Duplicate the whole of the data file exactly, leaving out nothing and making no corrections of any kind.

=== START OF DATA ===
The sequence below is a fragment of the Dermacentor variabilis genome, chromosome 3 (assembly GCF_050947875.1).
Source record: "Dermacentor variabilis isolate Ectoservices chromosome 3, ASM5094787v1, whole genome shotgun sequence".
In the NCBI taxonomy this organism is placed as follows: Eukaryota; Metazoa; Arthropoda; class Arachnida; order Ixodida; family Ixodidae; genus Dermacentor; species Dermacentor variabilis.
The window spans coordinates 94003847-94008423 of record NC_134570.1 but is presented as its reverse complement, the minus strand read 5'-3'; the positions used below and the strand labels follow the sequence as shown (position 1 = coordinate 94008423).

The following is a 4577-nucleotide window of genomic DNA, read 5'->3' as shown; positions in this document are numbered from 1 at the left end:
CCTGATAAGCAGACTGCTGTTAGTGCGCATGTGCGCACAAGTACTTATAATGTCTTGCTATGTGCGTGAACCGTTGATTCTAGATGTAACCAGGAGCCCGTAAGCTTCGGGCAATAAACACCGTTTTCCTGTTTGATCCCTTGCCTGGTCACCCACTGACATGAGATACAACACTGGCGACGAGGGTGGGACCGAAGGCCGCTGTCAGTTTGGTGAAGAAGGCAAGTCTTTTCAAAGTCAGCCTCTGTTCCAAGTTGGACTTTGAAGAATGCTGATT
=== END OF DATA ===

The sequence below is a fragment of the Dermacentor variabilis genome, chromosome 3 (assembly GCF_050947875.1).
Source record: "Dermacentor variabilis isolate Ectoservices chromosome 3, ASM5094787v1, whole genome shotgun sequence".
In the NCBI taxonomy this organism is placed as follows: Eukaryota; Metazoa; Arthropoda; class Arachnida; order Ixodida; family Ixodidae; genus Dermacentor; species Dermacentor variabilis.
The window spans coordinates 94003847-94008423 of record NC_134570.1 but is presented as its reverse complement, the minus strand read 5'-3'; the positions used below and the strand labels follow the sequence as shown (position 1 = coordinate 94008423).

The following is a 4577-nucleotide window of genomic DNA, read 5'->3' as shown; positions in this document are numbered from 1 at the left end:
CCTGATAAGCAGACTGCTGTTAGTGCGCATGTGCGCACAAGTACTTATAATGTCTTGCTATGTGCGTGAACCGTTGATTCTAGATGTAACCAGGAGCCCGTAAGCTTCGGGCAATAAACACCGTTTTCCTGTTTGATCCCTTGCCTGGTCACCCACTGACATGAGATACAACACTGGCGACGAGGGTGGGACCGAAGGCCGCTGTCAGTTTGGTGAAGAAGGCAAGTCTTTTCAAAGTCAGCCTCTGTTCCAAGTTGGACTTTGAAGAATGCTGATT